BOOK DESCRIPTION: When fifteen-year-old Clary Fray heads out to the Pandemonium Club in New York City, she hardly expects to witness a murder -- much less a murder committed by three teenagers covered with strange tattoos and brandishing bizarre weapons. Then the body disappears into thin air. It's hard to call the police when the murderers are invisible to everyone else and when there is nothing -- not even a smear of blood -- to show that a boy has died. Or was he a boy? This is Clary's first meeting with the Shadowhunters, warriors dedicated to ridding the earth of demons. It's also her first encounter with Jace, a Shadowhunter who looks a little like an angel and acts a lot like a jerk. Within twenty-four hours Clary is pulled into Jace's world with a vengeance, when her mother disappears and Clary herself is attacked by a demon. But why would demons be interested in ordinary mundanes like Clary and her mother? And how did Clary suddenly get the Sight? The Shadowhunters would like to know. . . . Exotic and gritty, exhilarating and utterly gripping, Cassandra Clare's ferociously entertaining fantasy takes readers on a wild ride that they will never want to end
MY OPINION: I don't know about this one. I am sitting here trying to put my feelings into words, literally reaching into my mind and trying to pull something out, but it's proving to be very difficult. When it comes down to it, City of Bones isn't really anything that I haven't read a thousand times before.
Clary is one of my biggest problems. The way she was written, she was continuously contradicting herself. She explains that she is shy, yet in the first chapter she follows a group of strange looking people into a storage closet because she feels like they're going to stab another boy with a knife. She hides in the closet, planning to merely demand them not to hurt each other. I don't understand that at all. I know that if I was suspecting a possible stabbing, I would not follow after them into a small space. I would scream, I would call for help, I would do something...but I would not put myself in danger by trying to talk some sense into them. And she also hated people for no reason other than the fact that they were prettier than she was. I'm serious. Her and Isabelle spend a good chunk of the novel completely detesting other one because they felt threatened by the other's beauty. It was ridiculous.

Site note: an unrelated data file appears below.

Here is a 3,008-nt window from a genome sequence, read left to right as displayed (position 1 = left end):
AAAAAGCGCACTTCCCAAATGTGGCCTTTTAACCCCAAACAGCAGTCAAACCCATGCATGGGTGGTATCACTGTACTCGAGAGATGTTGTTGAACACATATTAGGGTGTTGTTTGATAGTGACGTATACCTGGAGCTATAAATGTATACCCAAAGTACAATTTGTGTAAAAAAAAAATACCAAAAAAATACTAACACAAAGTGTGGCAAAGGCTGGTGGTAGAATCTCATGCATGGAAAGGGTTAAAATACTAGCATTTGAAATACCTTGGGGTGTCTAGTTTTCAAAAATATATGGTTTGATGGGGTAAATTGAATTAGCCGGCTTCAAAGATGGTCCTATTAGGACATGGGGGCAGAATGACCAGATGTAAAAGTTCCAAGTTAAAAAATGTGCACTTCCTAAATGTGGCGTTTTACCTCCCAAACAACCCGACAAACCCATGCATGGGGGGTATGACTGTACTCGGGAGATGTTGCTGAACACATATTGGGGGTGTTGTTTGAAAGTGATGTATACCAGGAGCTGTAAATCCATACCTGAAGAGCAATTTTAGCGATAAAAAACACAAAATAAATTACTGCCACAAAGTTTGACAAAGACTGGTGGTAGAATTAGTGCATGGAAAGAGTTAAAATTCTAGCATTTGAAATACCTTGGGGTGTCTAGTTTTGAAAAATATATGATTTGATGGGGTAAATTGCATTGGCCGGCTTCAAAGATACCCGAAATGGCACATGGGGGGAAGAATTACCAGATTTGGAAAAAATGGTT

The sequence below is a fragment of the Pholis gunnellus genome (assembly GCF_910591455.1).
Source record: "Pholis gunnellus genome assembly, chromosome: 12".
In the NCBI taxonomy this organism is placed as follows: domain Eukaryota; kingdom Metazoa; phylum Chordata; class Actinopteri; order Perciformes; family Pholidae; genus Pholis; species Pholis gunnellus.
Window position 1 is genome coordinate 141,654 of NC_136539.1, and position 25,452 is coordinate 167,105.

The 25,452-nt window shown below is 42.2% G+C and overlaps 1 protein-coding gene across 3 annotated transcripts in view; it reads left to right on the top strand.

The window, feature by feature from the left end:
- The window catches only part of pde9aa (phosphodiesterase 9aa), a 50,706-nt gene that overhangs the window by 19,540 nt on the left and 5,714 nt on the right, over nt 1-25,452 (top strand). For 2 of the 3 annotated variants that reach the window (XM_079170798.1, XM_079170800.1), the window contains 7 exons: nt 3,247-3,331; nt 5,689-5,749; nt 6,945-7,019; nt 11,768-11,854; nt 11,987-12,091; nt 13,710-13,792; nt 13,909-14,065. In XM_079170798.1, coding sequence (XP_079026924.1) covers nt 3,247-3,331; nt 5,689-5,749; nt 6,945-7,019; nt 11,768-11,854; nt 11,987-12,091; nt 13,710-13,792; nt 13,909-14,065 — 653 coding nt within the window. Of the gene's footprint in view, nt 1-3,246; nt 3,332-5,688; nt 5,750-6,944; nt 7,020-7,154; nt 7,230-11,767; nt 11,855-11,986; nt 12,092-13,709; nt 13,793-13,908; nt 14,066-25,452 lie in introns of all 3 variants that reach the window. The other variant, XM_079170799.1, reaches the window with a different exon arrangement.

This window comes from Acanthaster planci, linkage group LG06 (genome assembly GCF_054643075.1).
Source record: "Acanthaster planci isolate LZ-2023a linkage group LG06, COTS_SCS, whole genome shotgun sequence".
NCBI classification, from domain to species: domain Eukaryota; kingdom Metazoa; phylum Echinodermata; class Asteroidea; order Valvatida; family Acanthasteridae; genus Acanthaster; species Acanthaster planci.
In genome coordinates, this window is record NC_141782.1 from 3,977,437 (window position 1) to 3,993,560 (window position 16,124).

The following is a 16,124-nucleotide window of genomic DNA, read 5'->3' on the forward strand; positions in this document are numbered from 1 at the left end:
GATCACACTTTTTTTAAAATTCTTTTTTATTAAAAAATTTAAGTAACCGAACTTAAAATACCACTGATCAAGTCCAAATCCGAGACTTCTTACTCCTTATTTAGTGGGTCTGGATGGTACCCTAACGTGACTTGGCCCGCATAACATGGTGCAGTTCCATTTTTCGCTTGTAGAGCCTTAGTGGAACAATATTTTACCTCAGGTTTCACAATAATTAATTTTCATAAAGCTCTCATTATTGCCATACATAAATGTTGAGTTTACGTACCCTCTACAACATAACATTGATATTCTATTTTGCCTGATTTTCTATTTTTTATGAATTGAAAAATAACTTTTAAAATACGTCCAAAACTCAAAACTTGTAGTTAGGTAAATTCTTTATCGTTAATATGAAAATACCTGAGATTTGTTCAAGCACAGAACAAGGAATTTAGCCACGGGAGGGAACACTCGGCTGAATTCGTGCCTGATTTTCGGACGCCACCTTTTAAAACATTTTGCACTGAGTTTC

Jace. Oh, Jace. I can see why Clary would find him physically attractive (his tawny hair and golden eyes) but I don't see why their relationship progressed any more than that. Jace was completely self-absorbed. I mean, completely. He was your typical rude bad-boy that is continuously being reminded of how charming he is, when really, he isn't. He's an ass to Clary, who seems completely unaffected by his rude remarks. Don't get me wrong. I like sarcasm. I like witty jokes and I like confident characters, but Jace seems to take everything one step too far. I don't know. I just didn't find him appealing, and I wish he'd been more of a fleshed out character because I feel like the idea of him has a lot of promise, if that makes sense. But I do love his name. Jace. It feels like a sugar cube on my tongue. I just really enjoy characters with nice names.
Also, the story world just felt like a regular walk in the park for me. In any type of dystopian or fantasy novel, the story world should be something that the author thinks a lot about and this one just didn't cut it. When I read the title City of Bones, I was expecting a little bit more. But through the whole story, we're just stuck in Manhattan and I don't know...I would have liked it if the Bone City had been more than it was.
Let's talk about the villain, or lack-thereof. First off, his name is Valentine. This alone should be enough, but I doubt it is. The villain felt so forced. I didn't see any reasoning behind his motives whatsoever. All we know is that he wants to completely exterminate anything that isn't human—but why? I wish Clare would have let us into the villain's mind a little bit more so we could see what he was thinking and why he thought that way. But since she didn't, Valentine came off as a two dimensional character with no personality whatsoever.
It was a decent book, I can say that. It did take me a little bit of effort to get through it. Clare's writing, however, does show a lot of potential. I'm looking forward to seeing any books she may publish in the future, outside of the Shadowhunter world.